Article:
They say patience is a virtue, and while writing this post, out of curiosity I looked up what exactly "patience" means. Patience = the ability to calmly wait for something without getting angry. **What** better word could apply to modern potty training situations? It may be a product of a current culture full of instant gratification via the internet, video streaming, etc. It may be the relatively new idea that potty training should be a task completed, from start to finish, in 3 days. It may be that many of us just have a lot of anxiety these days. Regardless of the reason, the ability - NO: the virtue - of "calmly waiting" is something that most of us could stand to tap into more, whether we are talking about potty training or the myriad of other difficult situations we encounter on a daily basis. Potty training offers so many opportunities to practice this virtue. Nothing could be more true of a particular aspect of potty training: self-initiation. I'm sharing one of my favorite posts here from Jamie Glowacki, author of Oh Crap! Potty Training, that talks more about what parent's should realistically expect regarding self-initiated potty use, and how to keep this in perspective with other aspects of your child's development.
Question: We are 2 weeks into potty training and while we’re not having any accidents, I feel like it’s me being trained, not my kid. I have to remind him all the time and help all the time. When will he do this on his own?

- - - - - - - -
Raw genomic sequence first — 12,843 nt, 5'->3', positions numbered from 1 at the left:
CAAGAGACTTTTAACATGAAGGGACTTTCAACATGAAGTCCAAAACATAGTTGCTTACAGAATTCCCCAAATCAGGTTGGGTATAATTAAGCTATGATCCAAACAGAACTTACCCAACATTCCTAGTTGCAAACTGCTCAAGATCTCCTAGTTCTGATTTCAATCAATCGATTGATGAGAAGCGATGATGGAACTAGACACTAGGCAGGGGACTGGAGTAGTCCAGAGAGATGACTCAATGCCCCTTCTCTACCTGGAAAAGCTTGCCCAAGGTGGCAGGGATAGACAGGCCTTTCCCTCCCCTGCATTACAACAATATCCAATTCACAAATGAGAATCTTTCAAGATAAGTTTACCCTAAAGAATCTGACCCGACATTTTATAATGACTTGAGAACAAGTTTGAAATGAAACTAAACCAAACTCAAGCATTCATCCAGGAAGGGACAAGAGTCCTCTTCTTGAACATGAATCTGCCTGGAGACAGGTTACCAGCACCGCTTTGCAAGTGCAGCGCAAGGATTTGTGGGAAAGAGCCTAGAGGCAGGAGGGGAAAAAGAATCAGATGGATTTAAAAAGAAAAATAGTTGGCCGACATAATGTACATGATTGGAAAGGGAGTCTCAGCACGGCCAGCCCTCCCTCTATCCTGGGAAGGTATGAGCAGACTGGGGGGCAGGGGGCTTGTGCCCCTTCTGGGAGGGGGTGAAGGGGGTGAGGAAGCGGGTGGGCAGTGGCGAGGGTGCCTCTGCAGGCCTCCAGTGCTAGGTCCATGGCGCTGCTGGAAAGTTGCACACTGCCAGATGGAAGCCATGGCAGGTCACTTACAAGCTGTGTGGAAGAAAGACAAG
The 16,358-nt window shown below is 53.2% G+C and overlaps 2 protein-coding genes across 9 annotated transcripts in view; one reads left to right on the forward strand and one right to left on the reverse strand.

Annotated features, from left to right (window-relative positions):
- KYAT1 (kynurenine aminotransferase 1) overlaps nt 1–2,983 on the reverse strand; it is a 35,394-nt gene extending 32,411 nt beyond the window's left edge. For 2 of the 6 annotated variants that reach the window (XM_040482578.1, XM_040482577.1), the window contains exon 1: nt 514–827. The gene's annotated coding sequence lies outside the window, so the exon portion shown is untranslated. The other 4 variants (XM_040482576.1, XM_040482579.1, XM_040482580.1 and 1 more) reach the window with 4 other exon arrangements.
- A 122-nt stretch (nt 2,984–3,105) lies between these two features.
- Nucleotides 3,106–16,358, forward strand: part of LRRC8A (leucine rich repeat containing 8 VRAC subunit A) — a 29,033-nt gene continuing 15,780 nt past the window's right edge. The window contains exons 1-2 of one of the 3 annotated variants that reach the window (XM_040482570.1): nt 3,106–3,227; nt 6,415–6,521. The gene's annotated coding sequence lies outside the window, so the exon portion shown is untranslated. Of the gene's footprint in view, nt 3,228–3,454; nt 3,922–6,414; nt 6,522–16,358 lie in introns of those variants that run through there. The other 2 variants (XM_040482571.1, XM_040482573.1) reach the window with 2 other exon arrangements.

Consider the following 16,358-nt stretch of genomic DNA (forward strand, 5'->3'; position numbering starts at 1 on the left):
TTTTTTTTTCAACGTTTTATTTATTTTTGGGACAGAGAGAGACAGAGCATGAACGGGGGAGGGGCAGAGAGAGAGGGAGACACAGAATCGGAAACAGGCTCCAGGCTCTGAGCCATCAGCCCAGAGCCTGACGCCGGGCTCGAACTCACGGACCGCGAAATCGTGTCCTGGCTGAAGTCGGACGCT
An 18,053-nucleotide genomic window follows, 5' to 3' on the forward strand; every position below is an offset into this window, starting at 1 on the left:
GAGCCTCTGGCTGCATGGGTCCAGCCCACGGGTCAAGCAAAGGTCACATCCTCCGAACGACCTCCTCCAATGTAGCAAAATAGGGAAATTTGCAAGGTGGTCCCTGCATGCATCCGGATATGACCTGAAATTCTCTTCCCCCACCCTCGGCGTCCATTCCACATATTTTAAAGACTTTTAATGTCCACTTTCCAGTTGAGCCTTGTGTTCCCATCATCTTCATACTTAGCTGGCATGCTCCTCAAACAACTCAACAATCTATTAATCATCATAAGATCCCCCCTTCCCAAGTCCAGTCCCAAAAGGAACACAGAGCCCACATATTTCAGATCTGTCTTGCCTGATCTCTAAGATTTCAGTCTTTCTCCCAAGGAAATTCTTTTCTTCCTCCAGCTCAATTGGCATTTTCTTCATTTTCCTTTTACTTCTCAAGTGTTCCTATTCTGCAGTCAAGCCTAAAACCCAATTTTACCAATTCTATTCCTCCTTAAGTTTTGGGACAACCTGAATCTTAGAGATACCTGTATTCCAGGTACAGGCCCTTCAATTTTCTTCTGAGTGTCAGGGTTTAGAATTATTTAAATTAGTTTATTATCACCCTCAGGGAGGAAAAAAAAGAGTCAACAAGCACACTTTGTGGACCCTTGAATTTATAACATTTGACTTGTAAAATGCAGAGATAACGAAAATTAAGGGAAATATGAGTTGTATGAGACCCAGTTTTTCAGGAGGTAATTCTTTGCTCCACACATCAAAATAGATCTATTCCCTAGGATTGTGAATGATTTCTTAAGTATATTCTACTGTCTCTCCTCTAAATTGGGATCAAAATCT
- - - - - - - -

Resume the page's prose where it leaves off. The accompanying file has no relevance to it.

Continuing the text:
Answer: Your child will of course, eventually go the bathroom all on his own. The younger your child is, the more help they will need from you. But here’s the thing; potty training seems to be the only major developmental milestone in which our society expects child to learn and then BAM! be all on their own. When your child learned to walk, you encouraged, you held her little hands. You didn’t say after a few weeks, “When will my kid be running on their own?” Right?
All learning is a process. (Except iPad use. All they have to do is get their hands on one and they’re swiping away. Zero learning curve.)
Seriously though. We don’t expect a child to learn their alphabet and suddenly read. We don’t expect a child to learn to ride a bike and be able to ride in all situations.
Potty training is no different. If your child needs you right now to prompt and help, it’s totally cool. Don’t try to take that rug out from under them too soon. You must remember that 2 weeks ago (or however long ago you started potty training) your child was completely unfocused on their need to pee and the action now required. Let’s cut them a break when it comes time to helping them.
And come on, think of all the other things you prompt and help your child with. Things they should probably know to do but don’t. Time to get dressed. Brush your teeth. Nope…you do need shoes to leave the house. It’s snowing out, you probably want a coat. Every night your child goes to bed, I’m pretty sure you prompt and help with that.
I’m kind of being silly but it’s just to point out that we’re totally trained ANYWAY. I think it’s better to help our kids towards autonomy than not.
Remember that self initiation for potty use usually BEGINS around 3 weeks after you started potty training. And it may be once in a while, not consistent at first. If you find that you are months into potty training and still are doing ALL of the prompting and helping, then yes…it may be time to scooch things along a bit. Here two other posts to help you do that. But again! Don’t pull the rug of help out too soon with your child! It will backfire on you! Autonomy and Potty Training and Self Initiated Potty Use both contain some helpful tips for nudging your child towards autonomous potty use.Share This: